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according action activity Anaxagoras animals appear apperceptive arise Aristotle association auditory nerve bodily body brain called cause colour combination complex conceive concepts condition connexion consciousness consequence consider corresponding degree Democritus desire dissimilation distance distinct distinguish effect elements emotions Empedocles ence ethnic psychology excited existence experience external fact faculties feelings fibres follows fusion ical images imagination immediately impressions intellectual kind knowledge less magnitude manner matter means medullary substance memory ment mental monad motion movement nature nerves object observe optic nerve organ original pain particular passions perceive perception phenomena physiological pleasure present principle processes produced Protagoras psychical psychology psychophysical qualities reason regard relation retina rience Scholium sensation sense sensible sensorium sight similar simple ideas smell Socrates soul sound stimulus substance successive suppose taste Theaet Theaetetus things thought tion touch truth understanding vibrations visual volition Weber's law words
Page 658 - Common sense says, we lose our fortune, are sorry and weep; we meet a bear, are frightened and run; we are insulted by a rival, are angry and strike. The hypothesis here to be defended says that this order of sequence is incorrect...
Page 276 - Suppose a man born blind, and now adult, and taught by his touch to distinguish between a cube and a sphere of the same metal, and nighly of the same bigness, so as to tell, when he felt one and the other, which is the cube, which the sphere. Suppose then the cube and sphere placed on a table, and the blind man to be made to see; quaere, whether by his sight, before he touched them, he could now distinguish and tell which is the globe, which the cube?
Page 280 - The common degrees of these are easily distinguished; tho' it is not impossible but in particular instances they may very nearly approach to each other. Thus in sleep, in a fever, in madness, or in any very violent emotions of soul, our ideas may approach to our impressions : As on the other hand it sometimes happens, that our impressions are so faint and low, that we cannot distinguish them from our ideas.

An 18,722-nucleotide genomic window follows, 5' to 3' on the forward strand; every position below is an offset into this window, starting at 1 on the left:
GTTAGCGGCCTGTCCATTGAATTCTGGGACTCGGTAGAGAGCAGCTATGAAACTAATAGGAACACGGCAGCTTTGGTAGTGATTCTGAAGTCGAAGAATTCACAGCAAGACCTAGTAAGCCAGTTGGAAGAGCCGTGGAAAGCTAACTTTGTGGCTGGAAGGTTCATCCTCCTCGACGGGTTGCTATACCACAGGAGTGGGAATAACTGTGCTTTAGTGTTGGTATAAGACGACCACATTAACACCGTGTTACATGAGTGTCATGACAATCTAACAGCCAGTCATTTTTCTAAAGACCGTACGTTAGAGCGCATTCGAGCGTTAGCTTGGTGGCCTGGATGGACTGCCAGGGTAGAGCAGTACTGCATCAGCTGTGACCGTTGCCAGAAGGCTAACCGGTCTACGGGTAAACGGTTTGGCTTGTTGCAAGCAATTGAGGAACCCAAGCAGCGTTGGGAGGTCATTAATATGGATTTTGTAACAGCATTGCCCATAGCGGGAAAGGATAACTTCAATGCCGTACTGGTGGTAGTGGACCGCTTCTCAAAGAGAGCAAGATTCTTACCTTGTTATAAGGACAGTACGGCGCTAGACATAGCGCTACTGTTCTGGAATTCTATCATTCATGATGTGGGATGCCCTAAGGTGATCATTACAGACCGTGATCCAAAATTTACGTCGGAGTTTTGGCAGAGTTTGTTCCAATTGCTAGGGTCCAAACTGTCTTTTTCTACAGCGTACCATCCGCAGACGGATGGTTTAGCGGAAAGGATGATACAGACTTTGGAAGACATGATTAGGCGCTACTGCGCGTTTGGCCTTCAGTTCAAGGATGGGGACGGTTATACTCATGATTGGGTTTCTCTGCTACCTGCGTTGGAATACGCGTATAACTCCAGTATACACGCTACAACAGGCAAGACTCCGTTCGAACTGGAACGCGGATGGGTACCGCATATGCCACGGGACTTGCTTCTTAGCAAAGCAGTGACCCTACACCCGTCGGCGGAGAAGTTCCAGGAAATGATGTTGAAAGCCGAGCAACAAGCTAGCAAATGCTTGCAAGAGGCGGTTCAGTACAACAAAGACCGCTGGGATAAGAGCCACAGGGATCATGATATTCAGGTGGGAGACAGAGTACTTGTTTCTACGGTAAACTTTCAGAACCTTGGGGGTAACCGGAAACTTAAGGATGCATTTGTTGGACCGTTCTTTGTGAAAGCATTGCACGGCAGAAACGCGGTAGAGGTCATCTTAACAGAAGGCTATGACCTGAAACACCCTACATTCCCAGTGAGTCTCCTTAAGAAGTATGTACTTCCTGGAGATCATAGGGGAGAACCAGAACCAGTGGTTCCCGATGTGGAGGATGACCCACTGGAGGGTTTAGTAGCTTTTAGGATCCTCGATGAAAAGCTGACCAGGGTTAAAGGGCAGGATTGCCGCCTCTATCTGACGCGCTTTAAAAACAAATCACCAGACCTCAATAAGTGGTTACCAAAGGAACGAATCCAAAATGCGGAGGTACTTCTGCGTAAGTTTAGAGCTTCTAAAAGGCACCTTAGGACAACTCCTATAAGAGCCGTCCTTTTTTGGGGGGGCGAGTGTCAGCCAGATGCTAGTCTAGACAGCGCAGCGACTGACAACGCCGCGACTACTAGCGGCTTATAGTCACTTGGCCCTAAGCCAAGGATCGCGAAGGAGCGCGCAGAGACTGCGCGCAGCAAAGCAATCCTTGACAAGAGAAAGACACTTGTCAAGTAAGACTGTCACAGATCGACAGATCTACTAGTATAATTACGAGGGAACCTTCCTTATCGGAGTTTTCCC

Page 233 - ... trouble myself to examine wherein its essence consists; or by what motions of our spirits or alterations of our bodies we come to have any sensation by our organs, or any ideas in our understandings; and whether those ideas do in their formation, any or all of them, depend on matter or not. These are speculations which, however curious and entertaining, I shall decline, as lying out of my way in the design I am now upon. It shall suffice to my present purpose, to consider the discerning faculties...
Page 317 - The white medullary substance of the brain is also the immediate instrument by which ideas are presented to the mind ; or, in other words, whatever changes are made in this substance, corresponding changes are made in our ideas ; and vice versa.
Page 280 - There is another division of our perceptions, which it will be convenient to observe, and which extends itself both to our impressions and ideas. This division is into SIMPLE and COMPLEX. Simple perceptions or impressions and ideas are such as admit of no distinction nor separation. The complex are the contrary to these, and may be distinguished into parts. Tho...
Page 645 - But the feeling of an absence is toto coelo other than the absence of a feeling. It is an intense feeling. The rhythm of a lost word may be there without a sound to clothe it ; or the evanescent sense of something which is the initial vowel or consonant may mock us fitfully, without growing more distinct Every one must know the tantalizing effect of the blank rhythm of some forgotten verse, restlessly dancing in one's mind, striving to be filled out with words.
Page 234 - Every man being conscious to himself that he thinks; and that which his mind is applied about whilst thinking being the IDEAS that are there, it is past doubt that men have in their minds several ideas, — such as are those expressed by the words whiteness, hardness, sweetness, thinking, motion, man, elephant, army, drunkenness, and others: it is in the first place then to be inquired, HOW HE COMES BY THEM?
Page 667 - That the skin is much affected under the sense of great fear, we see in the marvellous manner in which perspiration immediately exudes from it. This exudation is all the more remarkable, as the surface is then cold, and hence the term, a cold sweat; whereas the sudorific glands are properly excited into action when the surface is heated.